This week’s collection of games has a cinematic feel to it, with grade-A graphics and animation, creative storylines and other highly unique and entertaining qualities. Learn the stories behind SpongeBob’s Bikini Bottom and build your own version of the town, plus save Hollywood — and some of its best-loved films — from hordes of zombies.
You’ll also have the opportunity to sail the seas with some Scurvy Scallywags, aka treasuring-hunting pirates, and fill the shoes of a Runaway dodging the mafia. It’s all inside this edition of iPad games. Click through to get started. (more…)
I don’t know whether you’ve noticed, but we — humans, that is — often struggle to remember things. Hence, note-taking is an inherent part of any functional organizational workflow. It is little wonder, then, that numerous app developers have, over the years, attempted to ween us off the good old pen and paper, and move us over to a more technologically advanced method of thought tracking.
For a time, I was drawn in by some of these efforts. I flirted with the creative, freehand reminders which Paper makes possible. I came to the Evernote party relatively late, but I now use it every day to keep my digital life in order. As far as I’m concerned, however, it’s still the case that nothing beats the flexibility and ease of access a real-life notebook can offer. No matter how hard an app tries, it isn’t as visually available as a Post-it note, nor is any touchscreen as sensitive as a thin, bleached slice of tree. What’s more, typed text is ordered — our thoughts, generally, are not.
That is why I’m cautiously enthusiastic about Chisel. Designed to be the one and only digital note-taking app you’re ever going to need, it includes the ability to record your thoughts as text, drawings and annotations.
Can Chisel really strike a decisive blow for digital note-taking? Let the scribbling and typing commence.
After the last article you should now be familiar with the Pythonista app as well as the eager community of developers which support it. While we did create a new script and learn how to import other scripts into Pythonista, we didn’t actually write any Python code. And while we won’t be writing any scripts from scratch this time, we will be learning how to read a Python program, as well as to modify certain aspects of it to add functionality or make it our own.
こんにちは！お元気ですか？ At least that’s what you’ll be saying a couple of weeks after using Japanese from MindSnacks – a really fun and easy way to learn basic Japanese on your iPad (the phrase means, “Hello! How are you?”). I’m a real sucker for language learning apps (seeing as I learn German) and any new ones instantly attract my attention. But, most of the offerings out there on the App Store seem to just be either just phrasebooks, offering you the kind of vocabulary that you would only need to get by a tourist, or just flashcard apps where you have to memorise a list of set phrases, without actually understanding the language properly.
Japanese is different, however. It uses a variety of different games and techniques to help you learn a language properly, instead of just repeating it parrot-fashion. MindSnacks, the developers, also offer similar apps for learning either French, German, Spanish, Italian, Portuguese or Chinese, but what really interested me about Japanese is precisely how the app teaches you to read the language (i.e. how does the user actually learn the Japanese characters), as the Japanese language is not only extremely difficult to learn for native speakers of English, but the many different writing systems (romanji, katakana, kanji and hiragana).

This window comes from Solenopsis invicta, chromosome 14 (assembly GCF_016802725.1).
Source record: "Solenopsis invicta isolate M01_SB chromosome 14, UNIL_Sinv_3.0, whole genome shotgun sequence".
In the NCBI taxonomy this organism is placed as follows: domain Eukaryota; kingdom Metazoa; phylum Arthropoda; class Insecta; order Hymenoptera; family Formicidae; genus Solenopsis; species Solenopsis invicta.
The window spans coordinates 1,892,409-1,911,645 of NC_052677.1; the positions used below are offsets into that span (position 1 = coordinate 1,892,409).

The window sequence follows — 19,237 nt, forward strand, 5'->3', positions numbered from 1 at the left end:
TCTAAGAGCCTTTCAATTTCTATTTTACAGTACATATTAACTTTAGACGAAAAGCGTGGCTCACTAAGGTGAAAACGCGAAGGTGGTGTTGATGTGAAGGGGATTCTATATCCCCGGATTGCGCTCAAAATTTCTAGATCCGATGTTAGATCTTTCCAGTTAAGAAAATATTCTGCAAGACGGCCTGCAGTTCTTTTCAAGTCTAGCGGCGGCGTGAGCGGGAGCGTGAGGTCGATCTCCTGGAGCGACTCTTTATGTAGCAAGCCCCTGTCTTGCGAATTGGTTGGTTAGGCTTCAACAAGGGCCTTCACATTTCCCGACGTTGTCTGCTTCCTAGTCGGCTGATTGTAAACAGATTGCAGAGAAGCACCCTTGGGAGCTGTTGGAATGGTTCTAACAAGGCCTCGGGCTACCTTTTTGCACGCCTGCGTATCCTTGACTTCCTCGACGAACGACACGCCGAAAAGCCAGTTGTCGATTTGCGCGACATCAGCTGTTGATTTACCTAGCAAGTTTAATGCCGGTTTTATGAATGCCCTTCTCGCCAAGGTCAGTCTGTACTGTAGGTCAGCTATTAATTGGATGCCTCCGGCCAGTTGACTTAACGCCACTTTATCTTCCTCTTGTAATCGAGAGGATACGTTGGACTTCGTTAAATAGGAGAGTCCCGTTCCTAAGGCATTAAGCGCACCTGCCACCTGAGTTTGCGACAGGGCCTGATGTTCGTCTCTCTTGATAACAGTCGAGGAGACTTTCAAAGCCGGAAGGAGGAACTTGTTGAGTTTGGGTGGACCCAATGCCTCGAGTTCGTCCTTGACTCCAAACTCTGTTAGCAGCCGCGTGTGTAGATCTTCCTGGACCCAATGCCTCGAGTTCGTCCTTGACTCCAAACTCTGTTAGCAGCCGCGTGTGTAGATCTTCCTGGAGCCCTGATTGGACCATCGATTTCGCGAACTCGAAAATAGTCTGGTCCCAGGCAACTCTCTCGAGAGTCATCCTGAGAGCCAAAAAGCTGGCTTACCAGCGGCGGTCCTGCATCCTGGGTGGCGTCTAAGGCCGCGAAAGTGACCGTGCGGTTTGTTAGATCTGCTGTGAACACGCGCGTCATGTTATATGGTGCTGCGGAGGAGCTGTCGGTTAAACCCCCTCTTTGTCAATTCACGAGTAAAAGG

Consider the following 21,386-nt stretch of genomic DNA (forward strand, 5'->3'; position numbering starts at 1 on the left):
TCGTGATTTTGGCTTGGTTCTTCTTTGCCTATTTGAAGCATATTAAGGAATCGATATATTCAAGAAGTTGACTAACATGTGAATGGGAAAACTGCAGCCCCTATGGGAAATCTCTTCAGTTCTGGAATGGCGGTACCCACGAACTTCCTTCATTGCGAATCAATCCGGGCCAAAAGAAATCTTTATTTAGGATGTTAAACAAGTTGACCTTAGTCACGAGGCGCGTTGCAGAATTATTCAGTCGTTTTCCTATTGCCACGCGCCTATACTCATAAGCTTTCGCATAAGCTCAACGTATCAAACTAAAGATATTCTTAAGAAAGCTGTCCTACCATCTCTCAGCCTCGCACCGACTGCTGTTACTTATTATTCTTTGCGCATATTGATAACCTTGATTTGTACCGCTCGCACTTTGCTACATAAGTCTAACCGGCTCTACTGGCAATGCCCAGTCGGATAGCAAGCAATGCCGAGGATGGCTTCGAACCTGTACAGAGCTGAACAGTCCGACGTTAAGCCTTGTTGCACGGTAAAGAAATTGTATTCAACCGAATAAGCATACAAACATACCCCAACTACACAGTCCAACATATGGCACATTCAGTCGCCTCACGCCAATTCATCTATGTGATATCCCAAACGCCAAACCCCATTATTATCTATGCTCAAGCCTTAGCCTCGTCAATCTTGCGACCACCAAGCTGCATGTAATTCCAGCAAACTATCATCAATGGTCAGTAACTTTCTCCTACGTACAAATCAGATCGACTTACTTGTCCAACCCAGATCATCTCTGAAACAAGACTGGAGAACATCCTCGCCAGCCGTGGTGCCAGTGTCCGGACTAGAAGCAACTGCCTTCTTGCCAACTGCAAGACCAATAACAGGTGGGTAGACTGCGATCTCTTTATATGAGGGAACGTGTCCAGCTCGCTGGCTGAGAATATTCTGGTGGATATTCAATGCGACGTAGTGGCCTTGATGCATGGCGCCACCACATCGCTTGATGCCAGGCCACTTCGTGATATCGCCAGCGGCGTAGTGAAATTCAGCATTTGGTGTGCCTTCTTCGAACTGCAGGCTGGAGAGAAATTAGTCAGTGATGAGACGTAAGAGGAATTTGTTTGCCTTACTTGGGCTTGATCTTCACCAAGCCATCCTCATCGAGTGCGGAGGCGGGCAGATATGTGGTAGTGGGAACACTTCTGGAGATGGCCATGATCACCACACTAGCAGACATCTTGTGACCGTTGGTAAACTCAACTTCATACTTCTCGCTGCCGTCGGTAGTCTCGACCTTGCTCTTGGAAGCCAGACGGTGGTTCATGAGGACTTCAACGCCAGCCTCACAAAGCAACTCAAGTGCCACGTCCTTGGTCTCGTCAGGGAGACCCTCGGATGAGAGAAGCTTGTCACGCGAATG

Let’s dive right in and find out if Japanese by MindSnacks is the best way to learn this fantastic and diverse language on your iPad.
Cards on the table, I don’t practice my math skills as much as I should. After years of expensive education, I’ve sort of given up and figure I’ve probably forgotten all of those classes. Can I do multiplication anymore? What is division even? Addtraction is a thing, right?
That’s why I decided to give Sakura Quick Math a go. It’s a great app for brushing up my basic math skills as an adult, and it can even help kids who are still trying to get things figured out. I’ll see if it can set me straight and whether I can get back on track. (more…)
I love reading the news on my iPad, especially because its big screen is very convenient to have a quick glance at the headlines and read them when seating comfortably. While there are a bunch of great news aggregators and RSS readers on the App Store, I wanted an app with a simple interface, great features and, most importantly, one that could sync with Google Reader — or a replacement service. Newsify was exactly what I was looking for: a clean interface, superloaded features and synchronization with Google Reader, which the developers will soon replace with Feedly.
With all of the talk about the release of iOS 7 and a change to a flatter, less skeuomorphic design, we’ve been wondering how Apple would accomplish the move without losing clarity. After all, a pretty interface isn’t any good to anyone if you can’t get it to do what you want.
Apple closed out their WWDC 2013 keynote with an introduction to iOS 7, and a huge focus was on how it looks. We know Apple can make something look nice, but can a flatter design make iOS work better on your iPad? (more…)
Today, Apple unveiled their newest iteration of iOS (appropriately called iOS 7) at WWDC. It features a complete redesign that re-envisions what is possible with an iPhone and iPad while adding a ton of great new features that make it even better for Apple’s power users. Let’s check out what iOS 7 brings to the table. (more…)